Daytime viewing: The Moon is near Last Quarter phase (half full and 90° W of Sun) on Apr. 3 and May 2. So, April 1-4 and April 30-May 3 will be great school days for viewing the Moon with a telescope, as the first activity of the morning, especially if the telescope’s low-power eyepiece is fitted with a single polarizing filter, and the eyepiece is rotated in its tube to maximize the darkening of the blue sky.
Robert C. Victor was Staff Astronomer at Abrams Planetarium, Michigan State University. He is now retired and enjoys providing skywatching opportunities for school children in and around Palm Springs.
Robert D. Miller did graduate work in Planetarium Science and later astronomy and computer science at Michigan State University and remains active in research and public outreach in astronomy.
Posted: Monday, March 27th, 2017
The California Science Teachers Association (CSTA) stands with our science and science education colleagues in endorsing the March For Science and its associated activities.
The decision by the CSTA Board of Directors to support the March for Science was based on the understanding that this is an opportunity to advocate for our mission of high quality science education for all and to advance the idea that science has application to everyday life, is a vehicle for lifelong learning, and the scientific enterprise expands our knowledge of the world around us. The principles and goals of the March for Science parallel those of CSTA to assume a leadership role in solidarity with our colleagues in science and science education and create an understanding of the value of science in the greater community. CSTA believes that the integrity of the nature of science and that the work of scientists and science educators should be valued and supported. We encourage your participation to stand with us.
There are over 30 satellite marches planned for the April 22, 2017 March for Science in California (to find a march near you, click on “marches” in the upper right of the main page, select “satellite marches” and use the search feature). We encourage members who participate in the March for Science to share their involvement and promotion of science and science education. Feel free to promote CSTA on your signs and banners. For those on social media, you may share your involvement via Twitter, @cascience and our Facebook groups.
Posted: Tuesday, March 14th, 2017
The pre-publication version of the new California Science Curriculum Framework is now available for download. This publication incorporates all the edits that were approved by the State Board of Education in November 2016 and was many months in the making. Our sincere thanks to the dozens of CSTA members were involved in its development. Our appreciation is also extended to the California Department of Education, the State Board of Education, the Instructional Quality Commission, and the Science Curriculum Framework and Evaluation Criteria Committee and their staff for their hard work and dedication to produce this document and for their commitment to the public input process. To the many writers and contributors to the Framework CSTA thanks you for your many hours of work to produce a world-class document.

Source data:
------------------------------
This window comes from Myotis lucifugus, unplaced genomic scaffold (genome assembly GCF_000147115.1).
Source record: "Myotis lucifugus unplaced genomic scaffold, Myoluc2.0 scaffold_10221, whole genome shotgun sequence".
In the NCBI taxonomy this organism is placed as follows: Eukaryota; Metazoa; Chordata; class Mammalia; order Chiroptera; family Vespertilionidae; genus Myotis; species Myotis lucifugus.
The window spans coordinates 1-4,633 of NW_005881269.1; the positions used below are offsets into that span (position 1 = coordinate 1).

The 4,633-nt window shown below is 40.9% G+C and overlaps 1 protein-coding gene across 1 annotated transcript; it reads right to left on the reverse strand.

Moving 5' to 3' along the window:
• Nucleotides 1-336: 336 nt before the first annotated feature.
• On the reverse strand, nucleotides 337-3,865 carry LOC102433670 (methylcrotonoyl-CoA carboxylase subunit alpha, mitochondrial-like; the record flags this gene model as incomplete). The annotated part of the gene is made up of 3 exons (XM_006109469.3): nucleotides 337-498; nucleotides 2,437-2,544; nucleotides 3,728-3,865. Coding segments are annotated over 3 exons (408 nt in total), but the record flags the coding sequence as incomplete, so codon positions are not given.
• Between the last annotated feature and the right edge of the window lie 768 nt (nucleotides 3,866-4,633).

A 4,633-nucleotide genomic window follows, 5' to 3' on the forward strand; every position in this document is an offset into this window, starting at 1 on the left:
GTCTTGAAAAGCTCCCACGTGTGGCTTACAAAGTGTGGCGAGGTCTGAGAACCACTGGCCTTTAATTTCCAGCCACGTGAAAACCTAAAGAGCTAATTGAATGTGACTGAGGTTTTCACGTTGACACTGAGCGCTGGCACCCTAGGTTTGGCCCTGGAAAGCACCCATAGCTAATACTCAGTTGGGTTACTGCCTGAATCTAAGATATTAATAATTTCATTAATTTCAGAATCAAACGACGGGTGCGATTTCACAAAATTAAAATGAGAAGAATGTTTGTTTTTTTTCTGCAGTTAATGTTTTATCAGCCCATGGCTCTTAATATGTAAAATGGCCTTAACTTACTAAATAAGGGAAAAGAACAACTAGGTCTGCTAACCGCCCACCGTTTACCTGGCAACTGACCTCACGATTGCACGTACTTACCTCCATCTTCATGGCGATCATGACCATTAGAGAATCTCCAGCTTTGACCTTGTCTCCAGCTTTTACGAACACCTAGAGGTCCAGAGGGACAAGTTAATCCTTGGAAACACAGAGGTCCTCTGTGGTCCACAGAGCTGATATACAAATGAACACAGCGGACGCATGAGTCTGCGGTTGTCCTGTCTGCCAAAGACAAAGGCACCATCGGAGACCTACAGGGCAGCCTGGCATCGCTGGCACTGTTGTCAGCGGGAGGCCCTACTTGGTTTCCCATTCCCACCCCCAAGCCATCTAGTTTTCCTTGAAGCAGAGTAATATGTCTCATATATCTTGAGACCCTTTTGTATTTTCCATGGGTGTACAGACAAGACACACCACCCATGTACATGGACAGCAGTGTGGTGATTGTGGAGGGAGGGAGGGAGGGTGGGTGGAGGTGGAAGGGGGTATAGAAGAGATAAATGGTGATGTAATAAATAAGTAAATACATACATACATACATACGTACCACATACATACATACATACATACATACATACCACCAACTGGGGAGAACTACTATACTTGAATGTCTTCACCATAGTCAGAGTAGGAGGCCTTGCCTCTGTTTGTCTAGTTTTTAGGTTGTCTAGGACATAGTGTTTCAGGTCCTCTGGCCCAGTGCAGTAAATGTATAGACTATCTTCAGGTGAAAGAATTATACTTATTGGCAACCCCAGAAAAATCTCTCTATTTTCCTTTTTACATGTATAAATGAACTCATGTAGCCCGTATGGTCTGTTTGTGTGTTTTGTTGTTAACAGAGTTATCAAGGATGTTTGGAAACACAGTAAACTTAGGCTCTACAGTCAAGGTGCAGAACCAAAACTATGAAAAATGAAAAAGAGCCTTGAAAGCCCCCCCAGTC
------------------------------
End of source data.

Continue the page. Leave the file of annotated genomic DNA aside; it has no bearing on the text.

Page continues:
For tips on how to approach this document see our article from December 2016: California Has Adopted a New Science Curriculum Framework – Now What …? If you would like to learn more about the Framework, consider participating in one of the Framework Launch events (a.k.a. Rollout #4) scheduled throughout 2017.
The final publication version (formatted for printing) will be available in July 2017. This document will not be available in printed format, only electronically.
Posted: Monday, March 13th, 2017
The 2017 Award Season is now open! One of the benefits of being a CSTA member is your eligibility for awards as well as your eligibility to nominate someone for an award. CSTA offers several awards and members may nominate individuals and organizations for the Future Science Teacher Award, the prestigious Margaret Nicholson Distinguished Service Award, and the CSTA Distinguished Contributions Award (organizational award). May 9, 2017 is the deadline for nominations for these awards. CSTA believes that the importance of science education cannot be overstated. Given the essential presence of the sciences in understanding the past and planning for the future, science education remains, and will increasingly be one of the most important disciplines in education. CSTA is committed to recognizing and encouraging excellence in science teaching through the presentation of awards to science educators and organizations who have made outstanding contributions in science education in the state and who are poised to continue the momentum of providing high quality, relevant science education into the future. Learn More…
Posted: Monday, March 13th, 2017
CSTA is now accepting applications from regular, preservice, and retired members to serve on our volunteer committees! CSTA’s all-volunteer board of directors invites you to consider maximizing your member experience by volunteering for CSTA. CSTA committee service offers you the opportunity to share your expertise, learn a new skill, or do something you love to do but never have the opportunity to do in your regular day. CSTA committee volunteers do some pretty amazing things: Learn More…
Posted: Monday, March 13th, 2017
by Marian Murphy-Shaw
If you attended an NGSS Rollout phase 1-3 or CDE workshops at CSTA’s annual conference you may recall hearing from Chris Breazeale when he was working with the CDE. Chris has relocated professionally, with his passion for science education, and is now the Executive Director at the Explorit Science Center, a hands-on exploration museum featuring interactive STEM exhibits located at the beautiful Mace Ranch, 3141 5th St. in Davis, CA. Visitors can “think it, try it, and explorit” with a variety of displays that allow visitors to “do science.” To preview the museum, or schedule a classroom visit, see www.explorit.org. Learn More…